Ukraine Voters Throw Out the Second Color Revolution
Ukraine Voters Throw Out the Second Color Revolution by Bernhard for Check Point Asia
A clean sweep on the Ukrainian political scene; a political newcommer is President and has absolute majority in the Parliament
The Ukraine, translated as ‘the borderlands, lies between core Russia and the Europe’s western states. It is a split country. Half the population speaks Russian as its first language. The industrialized center, east and south are culturally orthodox Russians. Some of its rural western parts were attached to the Ukraine only after World War II. They have historically a different culture.
The U.S., supported by the EU, used this split – twice – to instigate ‘revolutions’ that were supposed to bring the Ukraine onto a ‘western’ course. Both attempts were defeated when the Ukrainians had the chance of a free vote.
The 2004 run-off election for the president of the Ukraine was won by Viktor Yanukovych. The U.S. disliked the result. Its proxies in Ukraine alleged alleged fraud and instigated a color revolution. As a result of the ‘Orange Revolution’ the vote was re-run and the other candidate, Viktor Yushchenko, was declared the winner. But five years later another vote defeated the U.S. camp. Yanukovych was declared the winner and became president.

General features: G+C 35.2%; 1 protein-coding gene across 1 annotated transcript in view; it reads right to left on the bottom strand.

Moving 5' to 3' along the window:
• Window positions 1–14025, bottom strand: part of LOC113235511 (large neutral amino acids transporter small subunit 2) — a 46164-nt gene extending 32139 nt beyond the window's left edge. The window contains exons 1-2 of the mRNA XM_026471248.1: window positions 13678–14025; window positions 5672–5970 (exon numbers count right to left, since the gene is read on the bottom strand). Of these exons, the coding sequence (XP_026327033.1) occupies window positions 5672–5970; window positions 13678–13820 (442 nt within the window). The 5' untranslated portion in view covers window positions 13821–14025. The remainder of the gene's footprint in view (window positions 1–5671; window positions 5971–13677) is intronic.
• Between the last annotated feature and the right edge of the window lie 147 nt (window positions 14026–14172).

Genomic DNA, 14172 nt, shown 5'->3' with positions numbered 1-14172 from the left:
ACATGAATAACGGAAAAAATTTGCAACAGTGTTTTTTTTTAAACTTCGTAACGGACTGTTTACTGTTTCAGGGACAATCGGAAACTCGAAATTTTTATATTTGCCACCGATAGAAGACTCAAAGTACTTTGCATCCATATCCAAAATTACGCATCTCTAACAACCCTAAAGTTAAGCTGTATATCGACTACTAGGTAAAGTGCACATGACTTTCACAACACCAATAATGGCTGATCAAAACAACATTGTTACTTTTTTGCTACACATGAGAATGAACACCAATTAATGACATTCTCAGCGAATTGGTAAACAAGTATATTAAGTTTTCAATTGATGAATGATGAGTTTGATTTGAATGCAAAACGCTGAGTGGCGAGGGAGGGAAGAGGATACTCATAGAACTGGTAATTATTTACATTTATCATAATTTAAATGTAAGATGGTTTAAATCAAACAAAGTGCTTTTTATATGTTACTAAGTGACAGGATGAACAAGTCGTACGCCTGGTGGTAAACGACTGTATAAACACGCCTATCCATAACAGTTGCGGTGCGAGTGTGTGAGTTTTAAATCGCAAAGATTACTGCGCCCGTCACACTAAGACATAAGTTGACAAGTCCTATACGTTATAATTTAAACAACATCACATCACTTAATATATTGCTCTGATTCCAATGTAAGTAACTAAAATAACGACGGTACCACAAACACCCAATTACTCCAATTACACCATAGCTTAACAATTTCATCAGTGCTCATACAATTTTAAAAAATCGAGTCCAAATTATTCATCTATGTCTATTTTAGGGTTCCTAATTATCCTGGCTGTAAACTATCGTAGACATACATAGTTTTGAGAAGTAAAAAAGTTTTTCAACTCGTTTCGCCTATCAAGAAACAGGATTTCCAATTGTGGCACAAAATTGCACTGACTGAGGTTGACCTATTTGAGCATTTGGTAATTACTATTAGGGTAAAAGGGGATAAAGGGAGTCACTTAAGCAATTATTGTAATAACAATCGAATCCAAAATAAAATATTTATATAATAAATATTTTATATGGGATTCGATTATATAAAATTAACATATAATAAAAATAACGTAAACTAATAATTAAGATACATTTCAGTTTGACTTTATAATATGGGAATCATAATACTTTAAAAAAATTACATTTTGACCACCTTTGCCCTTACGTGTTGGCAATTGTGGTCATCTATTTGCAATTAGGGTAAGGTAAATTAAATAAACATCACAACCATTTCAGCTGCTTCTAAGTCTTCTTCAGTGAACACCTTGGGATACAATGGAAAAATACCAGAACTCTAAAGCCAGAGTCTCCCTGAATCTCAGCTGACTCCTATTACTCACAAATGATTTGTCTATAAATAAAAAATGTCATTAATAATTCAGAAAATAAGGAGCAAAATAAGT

In 2014 the European Union made an attempt to bind the Ukraine to its side through an association agreement. But what the EU offered to Ukraine was paltry and Russia countered it. Unlike the Ukraine, which continues to get robbed by its oligarchs ever since its 1991 independence, Russia was economically back and in a much better position. It offered billions in investments and long term loans. Much of Ukraine’s industry depends on Russia and Russian gas was offered to the Ukraine for less than the international market price. Yanukovych, who originally wanted to sign the EU association, had no choice but to refuse it, and to take the much better deal Russia offered.
The U.S. and the EU intervened. They again launched a color revolution, but this time it was one that would use force. Militarily trained youth from Galicia in the west Ukraine was bused into Kiev to occupy the central Maidan place and to violently fight the police. Snipers from Georgia were brought in to fire on both sides. It was then falsely alleged that government forces were killing the ‘peaceful protesters’.